Amanda White, 50, a sister on an intensive care ward in the Midlands, where hundreds of Covid patients have been treated since March last year, is among them.
She says: ‘I went from managing one really sick patient — the norm in ICU — to managing three or four, as well as trying to support junior staff and other nurses with no intensive-care training who had been drafted in.’
She is haunted by calling Covid patients’ relatives on FaceTime so they could say their final goodbyes. During the second wave, just one in ten of those put on ventilators survived, and in one horrific two-day period there were 11 deaths in Amanda’s unit. On top of this, her 17-year-old daughter is suffering from anorexia and was last year admitted to a psychiatric ward for four months after her weight became life-threateningly low.
Amanda discovered The Way Of The Horse four years ago while researching therapies for her daughter. While at first the teen had been unwilling to engage with the process, Amanda recalled its calming effect on her and, in January this year, contacted Dina who suggested she enrol on the Project Pony course herself.
‘Being in nature with the horses provided a wonderful escape from the day-to-day demands,’ says Amanda. ‘It really helped me calm the constant fight-or-flight reactions in my autonomic nervous system and cope with my roles as a nurse and mother.’
Amanda White, 50, (pictured left) a sister on an intensive care ward in the Midlands, said the pony course has helped to calm the constant fight-or-flight reactions she experiences
Then, in February, Amanda’s nephew, who was just 24 and in hospital with kidney problems, died from Covid.
‘It was the straw that broke the camel’s back,’ she says. ‘Mourning my nephew opened Pandora’s box, and all the grief I’d felt for every one of the patients we’d lost over the previous year came pouring out.’
Amanda was diagnosed with post-traumatic stress disorder and has been signed off work ever since. The one thing that has kept her going is the Project Pony sessions.
‘The difference in the way the ponies react to me if I am calm, compared to when I’m like a coiled spring, is incredible. This course enabled me to tune into my feelings and self-soothe with the help of controlled breathing and meditation.’
She is now preparing for a phased return to work.
Project Pony involves ‘liberty work’, where clients are taken into a round pen with one of the horses and helped to get back in touch with their emotions. ‘We ask the client to rate how anxious they are feeling, on a scale from one to ten. But the biggest indicator of their mood is the horse’s reaction to them,’ says Dina. ‘If a person is angry, the horse will sense it and assume these emotions are evidence of a potential predator.
‘It will stick its neck out, push its ears back and bare its teeth, all visual signals to the client to keep his or her distance.’
It is in helping the client tune into the emotions triggering their stress response — and encouraging them to release those feelings, by sobbing or screaming, self-soothing, gently rubbing the opposite arm with each hand or placing hands on their chest — that anxiety and stress are eased.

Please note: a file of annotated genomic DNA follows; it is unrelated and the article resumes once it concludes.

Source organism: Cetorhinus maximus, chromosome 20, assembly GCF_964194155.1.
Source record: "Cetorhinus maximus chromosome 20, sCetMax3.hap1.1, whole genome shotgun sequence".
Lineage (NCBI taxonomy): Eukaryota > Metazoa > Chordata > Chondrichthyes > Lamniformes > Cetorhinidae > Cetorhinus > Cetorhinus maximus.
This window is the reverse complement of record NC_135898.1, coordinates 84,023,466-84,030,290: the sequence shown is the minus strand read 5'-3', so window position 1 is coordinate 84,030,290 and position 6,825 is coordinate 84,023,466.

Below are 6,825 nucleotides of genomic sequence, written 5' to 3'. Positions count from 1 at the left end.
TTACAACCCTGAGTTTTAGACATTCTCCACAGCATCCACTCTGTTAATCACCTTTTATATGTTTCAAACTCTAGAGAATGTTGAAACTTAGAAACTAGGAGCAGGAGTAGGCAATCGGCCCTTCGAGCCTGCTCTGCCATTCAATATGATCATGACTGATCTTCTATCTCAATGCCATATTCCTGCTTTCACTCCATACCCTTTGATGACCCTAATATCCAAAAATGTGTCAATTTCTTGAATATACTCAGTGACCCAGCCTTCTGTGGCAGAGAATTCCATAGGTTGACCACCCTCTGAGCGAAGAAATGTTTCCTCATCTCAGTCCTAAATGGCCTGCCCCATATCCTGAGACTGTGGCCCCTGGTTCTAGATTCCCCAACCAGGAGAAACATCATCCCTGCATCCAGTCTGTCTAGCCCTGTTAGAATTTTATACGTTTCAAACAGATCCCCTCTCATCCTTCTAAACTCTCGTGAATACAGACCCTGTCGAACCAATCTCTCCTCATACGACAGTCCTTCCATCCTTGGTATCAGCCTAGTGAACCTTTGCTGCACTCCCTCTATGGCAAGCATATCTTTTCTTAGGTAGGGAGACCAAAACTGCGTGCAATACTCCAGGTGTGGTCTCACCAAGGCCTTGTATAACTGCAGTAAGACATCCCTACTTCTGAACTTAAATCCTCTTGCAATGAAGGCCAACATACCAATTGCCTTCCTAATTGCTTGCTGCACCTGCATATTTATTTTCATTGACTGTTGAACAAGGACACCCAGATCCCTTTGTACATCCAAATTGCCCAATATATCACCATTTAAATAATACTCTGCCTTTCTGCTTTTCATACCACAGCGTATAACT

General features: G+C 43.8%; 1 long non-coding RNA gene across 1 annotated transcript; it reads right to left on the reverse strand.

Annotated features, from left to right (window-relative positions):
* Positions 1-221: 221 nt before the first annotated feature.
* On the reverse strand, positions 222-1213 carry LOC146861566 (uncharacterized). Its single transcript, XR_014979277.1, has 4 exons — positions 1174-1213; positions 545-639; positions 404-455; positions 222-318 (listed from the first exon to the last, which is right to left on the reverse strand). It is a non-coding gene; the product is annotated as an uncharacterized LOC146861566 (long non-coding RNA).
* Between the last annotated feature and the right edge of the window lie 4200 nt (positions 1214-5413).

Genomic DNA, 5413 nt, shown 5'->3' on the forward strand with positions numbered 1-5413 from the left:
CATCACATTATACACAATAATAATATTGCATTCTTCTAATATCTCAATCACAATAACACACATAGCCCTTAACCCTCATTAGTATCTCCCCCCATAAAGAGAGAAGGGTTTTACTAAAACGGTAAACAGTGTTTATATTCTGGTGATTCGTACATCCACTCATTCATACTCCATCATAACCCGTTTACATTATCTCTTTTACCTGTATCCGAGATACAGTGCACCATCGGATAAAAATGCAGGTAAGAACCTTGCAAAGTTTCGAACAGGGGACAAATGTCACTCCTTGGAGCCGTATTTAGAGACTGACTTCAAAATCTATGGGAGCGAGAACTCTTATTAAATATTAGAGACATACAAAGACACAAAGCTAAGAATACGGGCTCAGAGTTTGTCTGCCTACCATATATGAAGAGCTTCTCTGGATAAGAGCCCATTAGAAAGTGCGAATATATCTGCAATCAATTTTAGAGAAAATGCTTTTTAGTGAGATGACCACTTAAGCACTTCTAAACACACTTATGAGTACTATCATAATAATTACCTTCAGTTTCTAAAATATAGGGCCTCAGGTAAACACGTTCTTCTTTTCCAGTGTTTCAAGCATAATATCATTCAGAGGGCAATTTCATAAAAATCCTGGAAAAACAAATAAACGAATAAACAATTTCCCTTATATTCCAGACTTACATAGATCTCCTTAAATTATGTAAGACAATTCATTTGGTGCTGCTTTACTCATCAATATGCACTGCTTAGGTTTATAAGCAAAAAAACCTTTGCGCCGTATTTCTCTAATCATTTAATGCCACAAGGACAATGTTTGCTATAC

In other sessions, Dina and her team teach clients to recognise early signs of panic, from heart palpitations to sweaty palms, and coach them in coping strategies such as breathing exercises and meditation.
Diana (pictured) who was abused until her periods started at age 14, said she was angry when her dad died without justice being done
Dina says: ‘Our autonomic nervous system regulates bodily functions from heart rate and breathing to digestion and pupil dilation. It is what controls our fight-or-flight response, though these are not the only two reactions we can have to stressors — we might also freeze or even fawn.
‘The latter was how I coped. The only way I knew how to keep myself safe was to placate my father so he didn’t carry out his threat to kill me.’
The abuse continued until Dina was 14 and her periods started. Worried that if his daughter fell pregnant his crimes would come to light, he stopped.
Then, when Dina was 16, her parents separated and her mother (from whom she is estranged) moved out.
Her younger brother, then 12, went to stay with their maternal grandmother. Dina was left alone with her dad, until he announced a few months later he wanted her to leave as he had his ‘own life now’.
Dina moved in with a boyfriend — who was to become her first husband — and his family, before her grandma took her in, too.
Three years ago, by which time she was divorced from her first husband and married to Derek, 56, she courageously decided it was time her father paid for his crimes, and contacted police.
After a lengthy investigation, Dina’s father, Keith Sampey, was charged with four counts of raping a girl under 16, seven counts of indecent assault on a girl under 14 and two counts of inciting a girl under 14 to commit an act of gross indecency.
He pleaded not guilty and was to be tried at Warwick Crown Court in September, but died of cancer, aged 73, in January.
‘I didn’t feel at all sad my dad was dead, just angry that he’d died without justice being done,’ says Dina. And it evoked another emotion: crippling fear. ‘The memory of him saying he would kill me if I told anyone was embedded deep and, even dead, he held this terrible power over me.’
Dina coped as she had done aged seven, finding solace and release from the fear in her beautiful horses.